City Hall

Shortage of Working Vehicles Could Spread Dallas Fire-Rescue Even Thinner

Dallas Fire-Rescue expects that two more of its frontline trucks will be operational again in a couple of weeks.
Dallas Fire-Rescue expects that two more of its frontline trucks will be operational again in a couple of weeks. Kurtz Frausun, owner of Studio | Frausun: www.kurtzfrausun.com
Nine of Dallas Fire-Rescue’s 23 frontline fire trucks have mechanical issues and are out of service. All of the department's backup trucks are in use, leaving it two short of being fully operational.

It could take two weeks to bring the trucks back into service, which is why the city is working on an emergency rental agreement to cover the shortage, DFR Chief Dominique Artis said in a Sept. 16 memo. These rented trucks could hit Dallas streets as early as this week.

“While a shortage of available apparatus can represent a significant challenge to DFR, this is a temporary situation that we can and will manage,” Artis wrote. “DFR normally enjoys a robust fleet of 23 frontline and seven reserve trucks with the ability to deliver excellent service to the citizens of Dallas.”

But it was just in July that one of DFR’s vehicles broke down as firefighters were on their way to take out a grassfire on Old Hickory Trail in southern Dallas. This vehicle was meant to replace another that had broken down at the scene of the fire. These were special trucks used specifically for putting out grass fires. The firefighters ended up having to use equipment from neighboring cities to put out the flames.

Jim McDade, president of the Dallas Fire Fighters Association, told the Observer that DFR’s repair shop wasn’t adequately staffed, which has led to delays bringing vehicles back in service. “That’s why we have no reserve apparatus right now,” McDade said.

McDade said the current shortage stems from poor maintenance over the years. “And ‘robust’ is so far from the truth,” he said, referring to Chief Artis’ description of the fleet. A more accurate word, McDade said, would be “dismal.”

Jason Evans, a DFR spokesperson, told the Observer in an emailed statement Monday: “While the staffing in our Maintenance Division is holding steady, we are looking to add more personnel. In the meantime we are exploring ways, through the addressing of preventative maintenance, to help relieve the stress and strain that comes with working on a fleet which has the volume and variety of apparatus DFR utilizes.”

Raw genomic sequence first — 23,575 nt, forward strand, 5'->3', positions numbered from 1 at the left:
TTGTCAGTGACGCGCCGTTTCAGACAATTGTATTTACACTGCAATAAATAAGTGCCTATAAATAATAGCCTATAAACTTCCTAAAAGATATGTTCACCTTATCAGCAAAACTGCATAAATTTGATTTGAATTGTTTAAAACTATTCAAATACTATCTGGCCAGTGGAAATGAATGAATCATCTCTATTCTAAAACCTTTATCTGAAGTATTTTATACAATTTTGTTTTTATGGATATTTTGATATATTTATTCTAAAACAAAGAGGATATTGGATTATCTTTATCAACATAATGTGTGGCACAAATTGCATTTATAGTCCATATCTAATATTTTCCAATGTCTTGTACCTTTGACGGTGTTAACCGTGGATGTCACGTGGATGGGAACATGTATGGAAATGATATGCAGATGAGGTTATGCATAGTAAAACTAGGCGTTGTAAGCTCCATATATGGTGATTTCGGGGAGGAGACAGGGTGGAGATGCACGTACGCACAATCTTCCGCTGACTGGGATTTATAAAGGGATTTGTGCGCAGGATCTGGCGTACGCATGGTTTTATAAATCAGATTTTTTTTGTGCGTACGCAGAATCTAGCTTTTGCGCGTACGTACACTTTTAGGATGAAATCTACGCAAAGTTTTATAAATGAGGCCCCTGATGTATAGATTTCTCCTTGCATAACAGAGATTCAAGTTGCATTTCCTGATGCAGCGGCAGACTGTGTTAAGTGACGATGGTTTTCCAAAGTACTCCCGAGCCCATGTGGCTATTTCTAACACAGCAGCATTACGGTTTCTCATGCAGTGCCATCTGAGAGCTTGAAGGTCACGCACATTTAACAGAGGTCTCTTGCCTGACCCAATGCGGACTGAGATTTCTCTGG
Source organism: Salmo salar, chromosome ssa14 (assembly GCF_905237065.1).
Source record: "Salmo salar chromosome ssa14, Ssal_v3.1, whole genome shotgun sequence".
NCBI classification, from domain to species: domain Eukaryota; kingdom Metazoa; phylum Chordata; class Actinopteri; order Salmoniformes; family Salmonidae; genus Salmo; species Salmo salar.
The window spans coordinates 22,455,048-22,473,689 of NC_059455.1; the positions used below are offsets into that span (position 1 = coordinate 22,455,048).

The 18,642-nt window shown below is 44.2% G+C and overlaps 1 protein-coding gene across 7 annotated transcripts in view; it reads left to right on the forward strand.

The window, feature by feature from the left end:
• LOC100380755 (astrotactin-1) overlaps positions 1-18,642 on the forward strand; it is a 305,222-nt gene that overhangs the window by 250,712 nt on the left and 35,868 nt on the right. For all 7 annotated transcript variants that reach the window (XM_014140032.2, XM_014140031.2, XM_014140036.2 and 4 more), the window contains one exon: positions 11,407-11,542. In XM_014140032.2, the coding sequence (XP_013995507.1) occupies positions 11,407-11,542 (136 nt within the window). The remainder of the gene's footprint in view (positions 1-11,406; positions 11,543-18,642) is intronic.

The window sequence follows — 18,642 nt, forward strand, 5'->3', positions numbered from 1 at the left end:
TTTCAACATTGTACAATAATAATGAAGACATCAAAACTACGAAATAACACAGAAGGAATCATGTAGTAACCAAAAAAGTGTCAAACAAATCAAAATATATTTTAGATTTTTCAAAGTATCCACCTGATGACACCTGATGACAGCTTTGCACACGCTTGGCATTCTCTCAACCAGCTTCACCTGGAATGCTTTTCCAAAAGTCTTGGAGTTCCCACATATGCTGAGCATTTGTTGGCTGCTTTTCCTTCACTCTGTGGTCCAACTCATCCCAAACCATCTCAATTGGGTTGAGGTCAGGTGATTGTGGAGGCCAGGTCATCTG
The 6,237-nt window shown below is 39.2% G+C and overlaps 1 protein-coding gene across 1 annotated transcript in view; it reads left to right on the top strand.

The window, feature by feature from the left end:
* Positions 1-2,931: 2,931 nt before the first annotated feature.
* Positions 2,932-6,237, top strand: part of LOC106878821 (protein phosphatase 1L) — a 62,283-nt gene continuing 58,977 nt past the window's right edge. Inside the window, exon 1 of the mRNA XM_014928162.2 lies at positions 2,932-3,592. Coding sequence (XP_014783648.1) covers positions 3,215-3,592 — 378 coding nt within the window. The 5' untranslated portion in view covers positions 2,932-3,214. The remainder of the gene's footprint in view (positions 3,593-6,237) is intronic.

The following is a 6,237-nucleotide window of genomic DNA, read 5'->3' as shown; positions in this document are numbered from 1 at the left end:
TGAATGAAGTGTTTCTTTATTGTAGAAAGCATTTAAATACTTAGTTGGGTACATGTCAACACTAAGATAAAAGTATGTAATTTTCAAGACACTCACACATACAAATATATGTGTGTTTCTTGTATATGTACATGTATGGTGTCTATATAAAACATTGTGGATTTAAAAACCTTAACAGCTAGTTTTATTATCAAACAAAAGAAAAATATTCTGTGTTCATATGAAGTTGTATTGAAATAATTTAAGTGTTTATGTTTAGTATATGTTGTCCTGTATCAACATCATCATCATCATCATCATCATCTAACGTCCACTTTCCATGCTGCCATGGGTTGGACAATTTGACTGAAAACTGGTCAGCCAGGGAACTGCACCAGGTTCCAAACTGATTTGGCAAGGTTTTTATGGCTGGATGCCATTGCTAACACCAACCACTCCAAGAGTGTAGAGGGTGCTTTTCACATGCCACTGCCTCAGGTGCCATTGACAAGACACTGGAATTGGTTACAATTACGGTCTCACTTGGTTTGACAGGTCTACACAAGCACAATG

Unlike the two broken-down vehicles a couple of months ago, McDade said the current shortage will have an impact on day-to-day operations. “Any apparatus out of service slows our response,” McDade said. “Two trucks is significant. That’s almost 10% of our fleet.”

In his memo, DFR Chief Artis said the department’s dispatch center uses software “to manage gaps in coverage in real time by shifting resources to areas of need." He added, “While normally this system is used in reaction to periods of high call volume, it also aids in mitigating response delays due to apparatus shortages.”

McDade said the shortage could translate into more calls for specific fire stations and spread department resources even thinner.
KEEP THE DALLAS OBSERVER FREE... Since we started the Dallas Observer, it has been defined as the free, independent voice of Dallas, and we'd like to keep it that way. With local media under siege, it's more important than ever for us to rally support behind funding our local journalism. You can help by participating in our "I Support" program, allowing us to keep offering readers access to our incisive coverage of local news, food and culture with no paywalls.
Jacob Vaughn, a former Brookhaven College journalism student, has written for the Observer since 2018, first as clubs editor. More recently, he's been in the news section as a staff writer covering City Hall, the Dallas Police Department and whatever else editors throw his way.
Contact: Jacob Vaughn